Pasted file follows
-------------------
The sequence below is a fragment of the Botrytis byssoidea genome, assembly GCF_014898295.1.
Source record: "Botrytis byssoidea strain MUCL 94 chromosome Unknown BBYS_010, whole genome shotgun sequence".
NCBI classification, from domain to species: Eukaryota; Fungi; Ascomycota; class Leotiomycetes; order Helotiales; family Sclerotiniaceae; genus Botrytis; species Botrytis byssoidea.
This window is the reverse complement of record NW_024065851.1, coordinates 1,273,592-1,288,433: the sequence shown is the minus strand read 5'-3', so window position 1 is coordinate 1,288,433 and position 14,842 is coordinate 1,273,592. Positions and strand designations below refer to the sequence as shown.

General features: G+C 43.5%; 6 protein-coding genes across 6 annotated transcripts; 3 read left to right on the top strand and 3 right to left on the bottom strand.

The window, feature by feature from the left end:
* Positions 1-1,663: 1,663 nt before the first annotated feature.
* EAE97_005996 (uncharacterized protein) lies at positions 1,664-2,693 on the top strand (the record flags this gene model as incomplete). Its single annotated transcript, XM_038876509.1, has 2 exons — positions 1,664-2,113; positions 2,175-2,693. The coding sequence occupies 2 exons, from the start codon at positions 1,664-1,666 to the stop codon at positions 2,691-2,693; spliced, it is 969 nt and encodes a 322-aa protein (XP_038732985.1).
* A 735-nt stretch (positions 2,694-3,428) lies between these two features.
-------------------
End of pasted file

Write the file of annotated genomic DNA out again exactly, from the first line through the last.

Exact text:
The sequence below is a fragment of the Botrytis byssoidea genome, assembly GCF_014898295.1.
Source record: "Botrytis byssoidea strain MUCL 94 chromosome Unknown BBYS_010, whole genome shotgun sequence".
NCBI classification, from domain to species: Eukaryota; Fungi; Ascomycota; class Leotiomycetes; order Helotiales; family Sclerotiniaceae; genus Botrytis; species Botrytis byssoidea.
This window is the reverse complement of record NW_024065851.1, coordinates 1,273,592-1,288,433: the sequence shown is the minus strand read 5'-3', so window position 1 is coordinate 1,288,433 and position 14,842 is coordinate 1,273,592. Positions and strand designations below refer to the sequence as shown.

General features: G+C 43.5%; 6 protein-coding genes across 6 annotated transcripts; 3 read left to right on the top strand and 3 right to left on the bottom strand.

The window, feature by feature from the left end:
* Positions 1-1,663: 1,663 nt before the first annotated feature.
* EAE97_005996 (uncharacterized protein) lies at positions 1,664-2,693 on the top strand (the record flags this gene model as incomplete). Its single annotated transcript, XM_038876509.1, has 2 exons — positions 1,664-2,113; positions 2,175-2,693. The coding sequence occupies 2 exons, from the start codon at positions 1,664-1,666 to the stop codon at positions 2,691-2,693; spliced, it is 969 nt and encodes a 322-aa protein (XP_038732985.1).
* A 735-nt stretch (positions 2,694-3,428) lies between these two features.